Go & Gather: Creative Ways to Blend Family Time & Education

We have all chased our curiosity on online search engines – hopping from one Wikipedia page to another, trying to make sense of the inter-relationships, and winding up in places we never imagined. What if we introduced you to some ways of replicating this in the physical world?
Parents can utilise in-car conversations and road trips for unstructured learning. Let’s discover how!  
Turn your family car ride into fun competitions, like asking your kids to add up the numbers on distance signs or licence plates. You can also pose questions to test their conceptual knowledge, for example: “How long would it take for us to reach the next city if we keep driving at 50 km/hour?” Connect these quick challenges with the reward of getting to pick the next song!  
If your kids are interested in movies and sports, encourage them to plot out some related stop-overs before leaving home. Use roadside stops like historical buildings and monuments as storytelling opportunities. If you can’t think of a story, look for a podcast, audiobook, or video that you can play while driving through the area.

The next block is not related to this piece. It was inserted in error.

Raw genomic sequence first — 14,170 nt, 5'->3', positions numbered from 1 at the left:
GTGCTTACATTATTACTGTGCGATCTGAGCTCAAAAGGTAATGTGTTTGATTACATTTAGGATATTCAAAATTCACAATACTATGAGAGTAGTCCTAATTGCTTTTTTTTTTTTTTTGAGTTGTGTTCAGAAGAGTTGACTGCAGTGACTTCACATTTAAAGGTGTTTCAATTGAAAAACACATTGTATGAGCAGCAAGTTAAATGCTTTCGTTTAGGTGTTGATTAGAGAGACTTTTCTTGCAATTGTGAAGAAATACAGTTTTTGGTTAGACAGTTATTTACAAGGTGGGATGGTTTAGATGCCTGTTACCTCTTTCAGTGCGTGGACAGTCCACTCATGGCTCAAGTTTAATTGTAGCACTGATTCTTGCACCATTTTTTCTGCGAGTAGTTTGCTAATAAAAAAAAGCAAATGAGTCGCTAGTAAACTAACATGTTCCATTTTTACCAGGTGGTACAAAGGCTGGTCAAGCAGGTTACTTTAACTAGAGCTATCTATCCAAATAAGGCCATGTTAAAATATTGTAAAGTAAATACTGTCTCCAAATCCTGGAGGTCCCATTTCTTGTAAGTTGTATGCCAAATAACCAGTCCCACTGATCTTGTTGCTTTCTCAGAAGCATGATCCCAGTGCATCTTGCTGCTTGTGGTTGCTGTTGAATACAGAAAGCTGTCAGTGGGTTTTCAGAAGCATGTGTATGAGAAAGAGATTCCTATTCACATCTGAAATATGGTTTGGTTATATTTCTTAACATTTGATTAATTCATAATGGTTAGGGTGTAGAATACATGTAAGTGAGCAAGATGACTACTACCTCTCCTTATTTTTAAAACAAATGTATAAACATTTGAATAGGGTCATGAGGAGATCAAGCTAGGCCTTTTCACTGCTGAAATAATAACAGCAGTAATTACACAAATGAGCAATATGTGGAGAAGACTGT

Play a guessing game: “How many types of rock can you identify in the mountain range?” “Can you guess the population of the town?” “How many lakes are there in this state?” 
Hand out a pre-programmed map to your kids and keep checking with them about navigation, distance, time, etc. If you don’t want to use GPS, a paper map like the India Road Atlas can come in handy for directional guidance. 
Research shows that if we stop using paper maps completely, we will lose a way of experiencing the world. The hippocampus (part of the brain that shapes our spatial perception, memory, and imagination) gets activated when we use a map to navigate. But a lack of usage can cause a decrease in hippocampal volume along with other mental health implications.  
Motivate kids to photograph nature along the way, anything from trees and birds to animals and insects. This nudge might inspire them to know more about biodiversity and compare their findings with the natural surroundings back home. The exercise can also turn into one of those situations where your child is the expert, and you get to learn! 
[Curated from Children and Nature Network, Common Sense Education, Road Trip Activities and Travel Journal for Kids by Kristy Alpert, Wayfinding: The Science and Mystery of How Humans Navigate the World by M. R. O’Connor]
Contributed by Arushi Sharma, this piece originally appeared in the Parents’ Corner section of The Plus Magazine.